EU Illegal Logging Proposals Called Toothless
BRUSSELS, Belgium, October 20, 2008 (ENS) – Globally, forests are disappearing at a rate of about 13 million hectares (50,190 square miles) a year. In view of this continuing loss, the European Commission Friday unveiled two initiatives aimed at forest protection.
The proposed regulation would oblige traders to seek guarantees that the timber and timber products they sell have been harvested according to the relevant laws of the country of origin.
Companies would not have to prove the legality of their products, but would only be required to minimize the risk of illegal timber in their supply chain.
Environment Commissioner Stavros Dimas says this regulation will send a strong message to operators wanting to access the EU market. He says it will also increase incentives for legal and sustainable management and use of forests, especially in developing countries that are interested in maintaining and enhancing their export of forest products to the EU.
Illegally felled logs are the object of a
Greenpeace protest in Papua New
Guinea. September 4, 2008. (Photo
“These precious resources also play a vital role in regulating climate change. Developed and developing nations must unite to protect the world’s remaining forests,” Dimas said.
“We must also send a firm message to timber suppliers that illegal timber or timber products will not be tolerated on the EU market,” he said.
Greenpeace said the regulation would produce a double standard, “Wood-based biofuels and biomass would need to be sustainable but not necessarily legal, whereas all other wood products would need to be legal but not necessarily sustainable,” the group said in a statement.
Around 19 percent of timber imports into the EU is estimated to come from illegal sources. Illegal logging and deforestation have serious environmental implications, the commission said, contributing to climate change and the loss of biodiversity, as well as threatening the livelihood of indigenous people.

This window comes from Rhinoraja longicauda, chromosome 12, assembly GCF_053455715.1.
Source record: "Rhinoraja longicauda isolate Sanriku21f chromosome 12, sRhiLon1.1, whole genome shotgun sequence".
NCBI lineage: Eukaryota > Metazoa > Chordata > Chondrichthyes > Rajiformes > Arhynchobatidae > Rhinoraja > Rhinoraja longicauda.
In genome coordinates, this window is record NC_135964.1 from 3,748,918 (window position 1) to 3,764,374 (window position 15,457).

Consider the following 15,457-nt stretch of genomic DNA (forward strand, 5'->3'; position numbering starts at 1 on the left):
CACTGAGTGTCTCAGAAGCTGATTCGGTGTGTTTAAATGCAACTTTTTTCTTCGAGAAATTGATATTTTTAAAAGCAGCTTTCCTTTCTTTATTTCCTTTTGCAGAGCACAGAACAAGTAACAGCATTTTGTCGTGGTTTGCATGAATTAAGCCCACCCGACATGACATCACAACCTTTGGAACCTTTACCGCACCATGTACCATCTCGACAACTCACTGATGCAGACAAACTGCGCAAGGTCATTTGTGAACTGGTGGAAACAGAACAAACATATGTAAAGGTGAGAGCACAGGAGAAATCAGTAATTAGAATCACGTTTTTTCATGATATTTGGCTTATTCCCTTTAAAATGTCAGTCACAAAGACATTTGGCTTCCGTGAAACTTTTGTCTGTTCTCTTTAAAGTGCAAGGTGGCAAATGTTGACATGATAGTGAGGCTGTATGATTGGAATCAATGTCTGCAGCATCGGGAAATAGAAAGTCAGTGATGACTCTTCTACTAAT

Illegal logging also is a symptom of wider problems, including a lack of forest governance, and weak law enforcement.
Caroline Lucas, Green Member of the European Parliament for the South-East of England, said, “The long-awaited proposals are finally here after months of industry lobbying and internal Commission wrangling, but as so far presented, they look toothless and inadequate to stop the influx of illegally logged timber into the EU.”
“The proposal to tackle the illegal timber trade is far weaker than the Greens would have liked,” Lucas said. “It will be a huge challenge to improve it and pass legislation before the European elections next year.”
Friends of the Earth Europe also described the proposals as “toothless” and unlikely to have any major impact on reducing deforestation, in part because they do not make trade in illegally harvested wood a criminal offense.
Danielle van Oijen, timber trade spokesperson for Friends of the Earth Europe said, “The legislative proposal to tackle the illegal timber trade is largely toothless and will do little to stem the rampant destruction of the world’s remaining natural forests. It is now down to the European Parliament and Council to give the proposal teeth.”
The advocacy group says some of the big causes of deforestation are not addressed in the proposals. For example, the European Commission acknowledges that Europe’s mass consumption of paper, soy and palm oil products increases deforestation yet omits any measures to deal with this.
Deforestation is responsible for almost 20 percent of global greenhouse gas emissions and has become a key issue in the international negotiations currently under way on a new UN climate change agreement for the post-2012 period.